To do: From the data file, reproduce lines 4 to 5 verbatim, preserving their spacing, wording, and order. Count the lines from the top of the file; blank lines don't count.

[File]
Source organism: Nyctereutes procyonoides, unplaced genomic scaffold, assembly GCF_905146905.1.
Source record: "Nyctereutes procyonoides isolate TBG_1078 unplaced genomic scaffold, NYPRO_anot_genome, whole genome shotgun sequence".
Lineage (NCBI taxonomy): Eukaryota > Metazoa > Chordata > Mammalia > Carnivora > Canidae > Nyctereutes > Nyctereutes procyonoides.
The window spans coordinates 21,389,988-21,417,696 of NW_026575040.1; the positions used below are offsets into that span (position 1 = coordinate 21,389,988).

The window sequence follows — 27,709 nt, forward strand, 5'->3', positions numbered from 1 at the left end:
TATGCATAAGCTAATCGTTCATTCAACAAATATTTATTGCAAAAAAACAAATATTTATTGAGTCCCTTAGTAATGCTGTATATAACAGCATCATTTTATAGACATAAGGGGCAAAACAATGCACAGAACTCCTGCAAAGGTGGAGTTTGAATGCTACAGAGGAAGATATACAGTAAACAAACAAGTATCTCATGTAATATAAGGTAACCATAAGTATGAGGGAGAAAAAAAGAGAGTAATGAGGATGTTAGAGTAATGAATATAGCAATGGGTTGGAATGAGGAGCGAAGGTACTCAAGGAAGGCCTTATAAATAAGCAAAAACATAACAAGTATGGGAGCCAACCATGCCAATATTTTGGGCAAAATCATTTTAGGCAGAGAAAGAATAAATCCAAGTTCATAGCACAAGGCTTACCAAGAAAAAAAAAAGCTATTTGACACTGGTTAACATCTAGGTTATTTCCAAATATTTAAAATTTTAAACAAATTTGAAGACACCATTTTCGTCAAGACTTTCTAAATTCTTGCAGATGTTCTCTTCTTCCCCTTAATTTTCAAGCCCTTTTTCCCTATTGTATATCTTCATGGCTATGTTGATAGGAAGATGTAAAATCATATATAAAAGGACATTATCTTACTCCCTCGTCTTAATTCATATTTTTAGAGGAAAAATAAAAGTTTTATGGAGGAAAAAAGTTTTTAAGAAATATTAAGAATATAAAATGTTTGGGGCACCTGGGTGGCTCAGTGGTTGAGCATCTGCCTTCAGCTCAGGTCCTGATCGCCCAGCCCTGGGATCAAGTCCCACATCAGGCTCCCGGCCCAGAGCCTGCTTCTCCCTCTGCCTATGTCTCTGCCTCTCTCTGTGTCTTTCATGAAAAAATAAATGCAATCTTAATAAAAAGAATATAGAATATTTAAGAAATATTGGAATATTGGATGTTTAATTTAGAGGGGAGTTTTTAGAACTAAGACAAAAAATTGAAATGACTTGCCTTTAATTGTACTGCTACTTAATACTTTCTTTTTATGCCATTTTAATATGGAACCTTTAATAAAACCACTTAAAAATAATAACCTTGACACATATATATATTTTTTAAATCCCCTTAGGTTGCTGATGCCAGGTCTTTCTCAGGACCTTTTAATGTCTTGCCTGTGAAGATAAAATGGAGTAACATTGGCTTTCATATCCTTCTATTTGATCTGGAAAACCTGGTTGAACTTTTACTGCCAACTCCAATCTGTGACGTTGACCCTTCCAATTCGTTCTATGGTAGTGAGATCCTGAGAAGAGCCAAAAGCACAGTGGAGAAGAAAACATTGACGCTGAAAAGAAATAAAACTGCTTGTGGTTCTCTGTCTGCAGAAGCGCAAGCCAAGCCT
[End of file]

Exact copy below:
The window spans coordinates 21,389,988-21,417,696 of NW_026575040.1; the positions used below are offsets into that span (position 1 = coordinate 21,389,988).

The window sequence follows — 27,709 nt, forward strand, 5'->3', positions numbered from 1 at the left end: